• What do you like the most about your job?
Prior to becoming a father, I would probably have said that being able to travel the globe and work in exotic countries such as Brazil, and random places such as Vietnam was the part I enjoyed the most. But ultimately, the most rewarding aspect of my job is being able to see, hear and feel change happening in the athletes that you are working with. Having a conversation with a player on Monday, then seeing that have a positive impact on Saturday afternoon is incredibly rewarding. Being a part of an individual’s or a team’s success is great. I had a dream of playing football at the highest level, that was unlikely to happen, so I had to find another way there.
• What are the main benefits of turmeric within the sporting industry?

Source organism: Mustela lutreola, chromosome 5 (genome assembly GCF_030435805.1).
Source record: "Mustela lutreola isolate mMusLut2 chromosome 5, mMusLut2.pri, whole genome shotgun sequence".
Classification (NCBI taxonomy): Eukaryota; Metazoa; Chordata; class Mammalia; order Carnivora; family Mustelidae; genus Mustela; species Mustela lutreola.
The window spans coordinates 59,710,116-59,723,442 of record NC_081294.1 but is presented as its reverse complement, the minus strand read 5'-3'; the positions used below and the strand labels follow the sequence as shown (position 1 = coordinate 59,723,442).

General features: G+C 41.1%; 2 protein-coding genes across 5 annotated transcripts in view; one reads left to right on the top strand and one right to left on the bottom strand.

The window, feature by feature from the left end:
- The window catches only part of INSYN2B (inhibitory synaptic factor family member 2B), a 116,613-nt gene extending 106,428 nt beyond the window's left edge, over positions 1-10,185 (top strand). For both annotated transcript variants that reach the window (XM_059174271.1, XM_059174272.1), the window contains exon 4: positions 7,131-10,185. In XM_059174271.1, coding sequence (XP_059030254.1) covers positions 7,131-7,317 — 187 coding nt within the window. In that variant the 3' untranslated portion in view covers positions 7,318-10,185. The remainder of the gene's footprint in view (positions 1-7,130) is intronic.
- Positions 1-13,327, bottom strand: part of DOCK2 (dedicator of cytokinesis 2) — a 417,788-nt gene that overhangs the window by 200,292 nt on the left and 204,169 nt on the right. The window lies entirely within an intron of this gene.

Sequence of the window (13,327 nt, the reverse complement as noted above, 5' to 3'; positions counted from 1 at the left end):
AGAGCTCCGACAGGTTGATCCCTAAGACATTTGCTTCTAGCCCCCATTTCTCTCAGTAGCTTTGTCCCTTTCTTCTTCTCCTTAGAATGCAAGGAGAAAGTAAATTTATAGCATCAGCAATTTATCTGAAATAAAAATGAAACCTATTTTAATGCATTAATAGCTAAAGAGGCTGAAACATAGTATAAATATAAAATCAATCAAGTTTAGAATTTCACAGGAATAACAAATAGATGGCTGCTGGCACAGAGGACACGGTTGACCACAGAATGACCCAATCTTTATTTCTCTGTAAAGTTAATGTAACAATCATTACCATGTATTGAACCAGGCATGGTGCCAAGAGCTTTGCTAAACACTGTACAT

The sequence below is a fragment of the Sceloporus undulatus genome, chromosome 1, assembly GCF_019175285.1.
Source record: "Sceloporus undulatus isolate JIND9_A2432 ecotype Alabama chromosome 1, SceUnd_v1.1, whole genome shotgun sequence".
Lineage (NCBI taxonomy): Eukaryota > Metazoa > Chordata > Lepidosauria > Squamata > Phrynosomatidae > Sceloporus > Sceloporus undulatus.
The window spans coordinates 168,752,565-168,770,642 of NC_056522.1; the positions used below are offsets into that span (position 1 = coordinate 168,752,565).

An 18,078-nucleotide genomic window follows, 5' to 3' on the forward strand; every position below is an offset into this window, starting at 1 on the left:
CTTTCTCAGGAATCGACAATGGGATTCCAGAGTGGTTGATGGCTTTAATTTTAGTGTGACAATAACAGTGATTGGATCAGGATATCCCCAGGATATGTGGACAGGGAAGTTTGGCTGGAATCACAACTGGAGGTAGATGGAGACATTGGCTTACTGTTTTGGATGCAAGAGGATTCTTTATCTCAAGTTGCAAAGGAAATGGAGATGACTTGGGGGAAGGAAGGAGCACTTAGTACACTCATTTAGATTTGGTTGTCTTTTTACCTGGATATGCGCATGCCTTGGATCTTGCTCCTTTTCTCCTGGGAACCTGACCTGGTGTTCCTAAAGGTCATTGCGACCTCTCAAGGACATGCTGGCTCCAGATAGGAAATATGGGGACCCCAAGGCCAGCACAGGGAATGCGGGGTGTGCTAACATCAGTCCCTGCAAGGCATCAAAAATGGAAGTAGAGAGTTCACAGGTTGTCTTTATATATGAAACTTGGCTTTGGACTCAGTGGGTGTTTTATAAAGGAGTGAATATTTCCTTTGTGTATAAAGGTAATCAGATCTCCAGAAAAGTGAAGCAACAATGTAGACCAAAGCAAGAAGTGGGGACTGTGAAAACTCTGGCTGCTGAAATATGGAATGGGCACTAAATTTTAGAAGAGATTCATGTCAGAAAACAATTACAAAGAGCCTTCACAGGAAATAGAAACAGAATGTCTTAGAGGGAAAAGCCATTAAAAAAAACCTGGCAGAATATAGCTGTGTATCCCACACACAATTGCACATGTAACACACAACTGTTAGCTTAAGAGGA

If I just focus on football specifically, in recent years the intensity of games has increased exponentially. The demands of game play, the frequency of competition and the travel between fixtures has added considerable stress to the game. Players, coaches, sports science and medical staff are now truly invested in finding the optimum recovery methods to ensure players are best prepared to compete and maintain those high intensities across a competitive season. That has led to various pieces of research into novel recovery interventions, such as foods and extracts that may offer anti-inflammatory potential. Turmeric is one of those ingredients that has gained attention in recent years. Turmeric is of course a spice, traditionally used in Indian dishes. But of greatest interest is the curcumin content of turmeric, which is roughly 3.5 – 6.6% dry weight – this specific bit of information is incredibly important, the devil is in the dosage. Curcumin is a polyphenol with various anti-inflammatory properties and the ability to increase the amount of antioxidants that the body produces. Intense exercise is known to result in inflammation and oxidative stress, often presenting as soreness and muscle damage. Reducing inflammation at specific times after games with curcumin can help to maximise recovery and ensure players are ready to go again in training or the next game.